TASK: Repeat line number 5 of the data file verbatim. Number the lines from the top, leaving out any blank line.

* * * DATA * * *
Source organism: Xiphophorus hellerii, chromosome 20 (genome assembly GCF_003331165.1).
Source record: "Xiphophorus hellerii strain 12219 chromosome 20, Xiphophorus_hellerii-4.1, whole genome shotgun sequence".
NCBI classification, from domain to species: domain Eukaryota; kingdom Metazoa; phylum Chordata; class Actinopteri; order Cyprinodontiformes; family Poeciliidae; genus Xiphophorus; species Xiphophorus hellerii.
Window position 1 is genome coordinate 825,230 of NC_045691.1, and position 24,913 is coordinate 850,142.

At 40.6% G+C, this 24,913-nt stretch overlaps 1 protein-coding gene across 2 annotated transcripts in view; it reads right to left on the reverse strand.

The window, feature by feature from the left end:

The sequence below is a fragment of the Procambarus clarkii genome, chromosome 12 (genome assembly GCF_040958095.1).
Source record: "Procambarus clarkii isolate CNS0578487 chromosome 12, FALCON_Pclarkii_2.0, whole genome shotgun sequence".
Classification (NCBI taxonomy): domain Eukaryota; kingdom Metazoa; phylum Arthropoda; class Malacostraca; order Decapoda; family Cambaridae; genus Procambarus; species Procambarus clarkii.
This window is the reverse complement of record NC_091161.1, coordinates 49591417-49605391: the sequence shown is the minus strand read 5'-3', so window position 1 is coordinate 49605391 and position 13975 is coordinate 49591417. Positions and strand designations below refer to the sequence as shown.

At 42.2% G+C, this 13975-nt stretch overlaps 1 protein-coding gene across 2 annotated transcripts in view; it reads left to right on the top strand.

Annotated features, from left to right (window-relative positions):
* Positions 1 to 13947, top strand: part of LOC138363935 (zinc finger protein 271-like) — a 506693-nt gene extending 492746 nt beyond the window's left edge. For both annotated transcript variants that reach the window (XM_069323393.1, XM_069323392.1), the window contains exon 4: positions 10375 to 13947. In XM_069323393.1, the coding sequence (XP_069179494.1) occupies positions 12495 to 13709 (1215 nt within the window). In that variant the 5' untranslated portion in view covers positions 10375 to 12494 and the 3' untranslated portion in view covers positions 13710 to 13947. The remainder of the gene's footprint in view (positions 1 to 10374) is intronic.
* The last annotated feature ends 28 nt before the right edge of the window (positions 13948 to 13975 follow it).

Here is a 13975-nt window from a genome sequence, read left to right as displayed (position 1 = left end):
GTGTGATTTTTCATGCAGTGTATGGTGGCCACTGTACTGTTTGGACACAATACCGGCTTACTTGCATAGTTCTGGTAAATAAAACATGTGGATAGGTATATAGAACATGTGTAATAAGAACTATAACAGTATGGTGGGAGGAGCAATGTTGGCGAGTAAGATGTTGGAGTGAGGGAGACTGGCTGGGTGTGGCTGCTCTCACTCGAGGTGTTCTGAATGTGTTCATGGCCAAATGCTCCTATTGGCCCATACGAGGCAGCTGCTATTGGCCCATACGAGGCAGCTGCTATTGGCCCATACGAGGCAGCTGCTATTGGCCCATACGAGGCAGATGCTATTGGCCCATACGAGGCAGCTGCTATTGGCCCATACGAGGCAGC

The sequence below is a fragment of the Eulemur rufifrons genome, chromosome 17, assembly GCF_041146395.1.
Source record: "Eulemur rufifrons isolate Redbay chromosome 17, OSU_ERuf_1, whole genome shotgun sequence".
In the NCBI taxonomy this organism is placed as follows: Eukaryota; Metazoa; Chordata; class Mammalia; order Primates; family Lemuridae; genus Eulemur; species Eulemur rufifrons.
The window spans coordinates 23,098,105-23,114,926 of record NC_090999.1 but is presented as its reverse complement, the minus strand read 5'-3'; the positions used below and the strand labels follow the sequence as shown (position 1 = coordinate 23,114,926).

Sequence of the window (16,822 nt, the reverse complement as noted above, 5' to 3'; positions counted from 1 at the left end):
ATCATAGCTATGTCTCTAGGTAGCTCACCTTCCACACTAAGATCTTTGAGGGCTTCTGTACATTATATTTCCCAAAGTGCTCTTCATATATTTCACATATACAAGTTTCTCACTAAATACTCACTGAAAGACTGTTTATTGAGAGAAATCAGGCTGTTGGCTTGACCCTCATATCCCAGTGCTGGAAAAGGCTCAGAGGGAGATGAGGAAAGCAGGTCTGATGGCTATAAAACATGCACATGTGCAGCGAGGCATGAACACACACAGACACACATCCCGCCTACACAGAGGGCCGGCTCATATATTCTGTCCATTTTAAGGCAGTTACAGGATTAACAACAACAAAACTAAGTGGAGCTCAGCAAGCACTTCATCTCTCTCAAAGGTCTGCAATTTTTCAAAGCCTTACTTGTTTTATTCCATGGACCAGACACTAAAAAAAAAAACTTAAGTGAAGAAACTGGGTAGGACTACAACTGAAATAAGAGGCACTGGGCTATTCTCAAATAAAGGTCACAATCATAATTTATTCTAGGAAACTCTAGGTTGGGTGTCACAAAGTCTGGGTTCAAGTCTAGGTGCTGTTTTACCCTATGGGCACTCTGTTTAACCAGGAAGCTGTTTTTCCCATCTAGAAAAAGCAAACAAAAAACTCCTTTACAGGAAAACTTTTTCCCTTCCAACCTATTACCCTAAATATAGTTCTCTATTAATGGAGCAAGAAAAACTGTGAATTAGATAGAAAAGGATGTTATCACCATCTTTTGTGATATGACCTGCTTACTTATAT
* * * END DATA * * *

At 40.6% G+C, this 24,913-nt stretch overlaps 1 protein-coding gene across 2 annotated transcripts in view; it reads right to left on the reverse strand.